Each state's waiver program operates differently, and many have waiting lists for participation. Each state has its waiver program, the majority of which are linked to its Cash and Counseling programs.
A program called "Cash and Counseling" offers Medicaid users a predetermined amount of money each month and the option of paying authorized care providers of their choosing with these monies. This financial benefit may be used to pay for in-home care provided by professional carers, family members, or even friends. Consumer-directed care, in-home supportive services, and a variety of other state-specific terms are often used to refer to Cash and Counseling.
Contact your state's Medicaid office or visit Medicaid.gov to learn more about Medicaid eligibility, HCBS waivers, and the Cash and Counseling Program.
If none of the following alternatives work for you and your senior loved one, it may be beneficial to look for additional financial advantages and services. Even a single program that alleviates financial pressure on your family may be beneficial.
Supplemental Security Income (SSI) is a program administered by the Social Security Administration that provides payments to low-income elderly, blind, and handicapped people. Unlike retirement payments from Social Security, SSI benefits are not dependent on a person's previous employment history. Along with boosting a person's income, applying for and getting SSI is beneficial since the eligibility criteria for many other programs, such as Medicaid, food stamps, and so on, are based on the SSI eligibility standards.
BenefitsCheckUp is the nation's most comprehensive database of benefits programs available to low-income and resource-constrained seniors. The National Council on Aging's BenefitsCheckUp is a no-cost program. Elders may use this online tool to determine their eligibility for over 2,500 federal, state, and private benefits programs simply by completing a few questions.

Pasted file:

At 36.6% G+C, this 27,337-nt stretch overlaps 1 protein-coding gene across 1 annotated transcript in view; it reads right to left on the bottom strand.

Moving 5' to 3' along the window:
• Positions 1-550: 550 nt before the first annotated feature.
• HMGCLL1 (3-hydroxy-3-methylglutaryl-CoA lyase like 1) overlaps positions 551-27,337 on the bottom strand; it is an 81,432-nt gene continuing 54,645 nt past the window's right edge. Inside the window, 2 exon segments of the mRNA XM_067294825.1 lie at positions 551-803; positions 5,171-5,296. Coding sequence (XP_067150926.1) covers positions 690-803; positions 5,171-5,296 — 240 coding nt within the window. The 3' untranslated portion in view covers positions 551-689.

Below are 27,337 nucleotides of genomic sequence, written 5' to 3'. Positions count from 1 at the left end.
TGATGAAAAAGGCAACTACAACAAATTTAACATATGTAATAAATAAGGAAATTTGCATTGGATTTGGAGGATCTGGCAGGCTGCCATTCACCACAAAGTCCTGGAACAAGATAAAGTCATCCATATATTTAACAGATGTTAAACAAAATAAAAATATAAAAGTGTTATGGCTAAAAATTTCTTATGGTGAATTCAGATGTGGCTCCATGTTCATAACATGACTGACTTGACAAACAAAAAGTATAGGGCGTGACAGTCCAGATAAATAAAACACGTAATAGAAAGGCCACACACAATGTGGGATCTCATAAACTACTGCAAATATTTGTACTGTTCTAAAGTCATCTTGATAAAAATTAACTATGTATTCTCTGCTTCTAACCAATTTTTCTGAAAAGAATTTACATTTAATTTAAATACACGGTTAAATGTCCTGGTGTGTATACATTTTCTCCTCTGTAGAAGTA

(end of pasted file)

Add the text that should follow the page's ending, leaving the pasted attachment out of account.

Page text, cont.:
Among the resources available are the following:
Savings on prescription medications
Assistance with nutrition (includes Supplemental Nutrition Assistance Program/Food Stamps
Assistance with energy/utilities
Assistance with income
Services of legal assistance
Services relating to housing
Services provided in-home
Services of transportation
Each state designates an Area Agency on Aging (AAA) to handle the needs and concerns of all older people at the regional and local levels. All Area Agencies on Aging are funded by the federal government via the Older Americans Act, and the majority receive additional money from state and local governments.
Area Agencies on Aging (AAA) are designated to represent a geographical region, county, or city and are staffed by elder care experts who are informed about all available assistance programs and services in that area.
Collect as much information as possible about your own and your care recipient's health and finances, and schedule an appointment with a AAA counselor. The staff can advise you on potential programs and eligibility criteria, as well as assist you in preparing required applications and paperwork. Visit the Area Agency on Aging Directory to learn how to contact and book an appointment with your local AAA.
Elder law lawyers assist elders in estate planning and financially and legally preparing for their long-term care requirements. For instance, an elder law attorney may help a senior in obtaining and maintaining Medicaid eligibility, submitting applications, and much more.
When selecting an attorney to assist you and your loved one with drafting legal papers and applying for benefits, ensure that the attorney you pick has elder law expertise in the state where your loved one lives. Additionally, lawyers may join specialized national consortiums. Consider hiring an elder law attorney who is a member of the National Academy of Elder Law Attorneys (NAELA) or who has earned the Certified Elder Law Attorney (CELA) certification.